Recognition of Charlottetown as the Birthplace of Confederation Act

An Act to recognize Charlottetown as the birthplace of Confederation

This bill was last introduced in the 42nd Parliament, 1st Session, which ended in September 2019.


This bill has received Royal Assent and is now law.


This is from the published bill. The Library of Parliament often publishes better independent summaries.

This enactment recognizes Charlottetown as the birthplace of Confederation.


All sorts of information on this bill is available at LEGISinfo, provided by the Library of Parliament. You can also read the full text of the bill.

Recognition of Charlottetown as the Birthplace of Confederation ActPrivate Members' Business

December 11th, 2017 / 11:05 a.m.
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Kellie Leitch Conservative Simcoe—Grey, ON

Mr. Speaker, it gives me great pleasure this morning to rise to speak to Bill S-236, an act to recognize Charlottetown as the birthplace of Confederation.

Confederation is an important event for Canadians, but especially for Conservatives, since two Conservatives, Sir John A. Macdonald, our first prime minister, and George-Étienne Cartier, a minister and Quebec lieutenant, were involved in making sure that this country came together.

Sir John A. Macdonald, as our first prime minister, was at the Charlottetown Conference that took place between September 1 and 7 of 1864. It changed the course of Canadian, North American, and world history.

What would Canada be if not for John A. Macdonald, a man with a vision of a Canada from coast to coast, and of delegates in Charlottetown, recognizing that we would be stronger together? How would the manifest destiny so loudly proclaimed by our southern neighbours have turned out? They had tried invasion once before, only to be foiled by a combination of British redcoats, English and French-speaking Canadian militia, and loyal indigenous warriors, who worked together to bravely keep the invading Americans at bay.

We managed in that campaign to occupy Detroit and burn down half of the White House, but that is another story.

While we had repelled the Americans once before, many here in British North America at that time were very worried about a potentially victorious Union army turning its Civil War guns north and taking our territory. They had already taken a good chunk of Mexico only 20 years earlier.

Many of our early leaders thought we would be stronger together than we would be apart, and they were most certainly correct. We cannot say for sure if Confederation kept the Americans from launching a second invasion, but it certainly did not hurt.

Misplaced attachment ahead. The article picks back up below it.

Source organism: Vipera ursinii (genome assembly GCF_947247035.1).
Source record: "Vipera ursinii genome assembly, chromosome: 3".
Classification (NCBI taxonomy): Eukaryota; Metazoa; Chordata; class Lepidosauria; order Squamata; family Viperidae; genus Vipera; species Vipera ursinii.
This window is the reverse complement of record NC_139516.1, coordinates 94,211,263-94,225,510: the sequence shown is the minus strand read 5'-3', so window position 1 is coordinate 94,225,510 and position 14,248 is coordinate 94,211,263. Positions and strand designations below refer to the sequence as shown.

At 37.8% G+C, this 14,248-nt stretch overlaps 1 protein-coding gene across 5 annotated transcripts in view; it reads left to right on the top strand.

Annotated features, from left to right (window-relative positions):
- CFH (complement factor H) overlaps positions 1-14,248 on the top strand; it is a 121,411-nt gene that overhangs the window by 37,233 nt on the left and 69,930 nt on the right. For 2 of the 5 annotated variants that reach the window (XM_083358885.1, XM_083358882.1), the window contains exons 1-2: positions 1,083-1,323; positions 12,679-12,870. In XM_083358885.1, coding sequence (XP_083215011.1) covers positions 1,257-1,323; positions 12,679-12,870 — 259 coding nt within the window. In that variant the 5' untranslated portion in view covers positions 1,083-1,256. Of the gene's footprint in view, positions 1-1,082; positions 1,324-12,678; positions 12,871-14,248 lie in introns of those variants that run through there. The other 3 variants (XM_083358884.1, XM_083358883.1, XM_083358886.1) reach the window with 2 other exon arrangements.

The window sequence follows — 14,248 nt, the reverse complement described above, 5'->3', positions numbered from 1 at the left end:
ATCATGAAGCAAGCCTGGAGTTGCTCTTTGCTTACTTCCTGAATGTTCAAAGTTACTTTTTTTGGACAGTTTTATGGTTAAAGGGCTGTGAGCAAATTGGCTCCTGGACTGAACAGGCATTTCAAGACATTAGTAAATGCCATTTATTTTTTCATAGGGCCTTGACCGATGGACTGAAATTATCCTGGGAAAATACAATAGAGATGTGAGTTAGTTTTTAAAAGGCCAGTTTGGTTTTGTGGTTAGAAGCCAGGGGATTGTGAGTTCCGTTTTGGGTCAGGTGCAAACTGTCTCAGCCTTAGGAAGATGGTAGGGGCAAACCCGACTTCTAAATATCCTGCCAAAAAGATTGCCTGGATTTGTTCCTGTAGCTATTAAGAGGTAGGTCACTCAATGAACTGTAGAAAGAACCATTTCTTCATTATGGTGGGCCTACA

Since Confederation, what about the contributions that Canadians have made to the world, in sports, medicine, industry, science, and our brave contributions to numerous wars, conflicts, and peacekeeping operations, where Canadians have always punched above their weight? These contributions were certainly aided by an optimistic and forward-looking country that continues to defy the odds. If Canada did not form as one, and each region of our nation was its own entity, would different parts of Canada have the same voice internationally as our united Canada has had throughout our history? I would say, likely not.

We would not be in the G7. We would not have the same sporting record, particularly Team Canada, women and men on the international stage. We would not have the enviable list of inventors, like Sir Frederick Banting, who is from my riding of Simcoe—Grey. We would not have come together in that meeting. We would not have had that opportunity in Charlottetown in 1864.

Charlottetown was in many ways the ideal location for such a conference. It was not involved in the daily tug-of-war among the provinces of Canada, nor the larger Maritime partners of New Brunswick and Nova Scotia. Charlottetown and Prince Edward Island were a neutral ground, where all players could speak freely.

At that conference, the delegates from the regions that now represent Quebec and Ontario were not even invited to begin with. The original conference was to discuss a maritime union between New Brunswick, Nova Scotia, and Prince Edward Island. When the Province of Canada heard about the conference, members invited themselves. It was an invitation to pitch a full union between the Maritimes and the Province of Canada. While welcome, their arrival did not stir much excitement, and why was that? Quite literally, it was because a circus had come to Charlottetown for the first time in 20 years, and the whole town was occupied with those sights and sounds, not something else.

Having been recently at my own party's leadership convention, which was held right beside an anime convention, I have a pretty good idea of what was going on in Charlottetown that day.

Despite the lacklustre start, meetings proceeded over the next few days with great success. What was even more successful were the relationships forged between individuals from across our then fledgling country. I am sure that the welcoming and friendly atmosphere, still present today, had something to do with building those friendships in Charlottetown.

I am also quite certain that the boatload of champagne, that today would cost about $200,000, contributed just a tad to making sure that people got along. That is Charlottetown.

Each time I have visited, I have felt the warmth of its presence. In fact, I and my family, this past February, learned of our own family farmstead, the Conway farmstead on Prince Edward Island. Charlottetown is friendly. Friendships are easily made. Charlottetown stays in one's memory.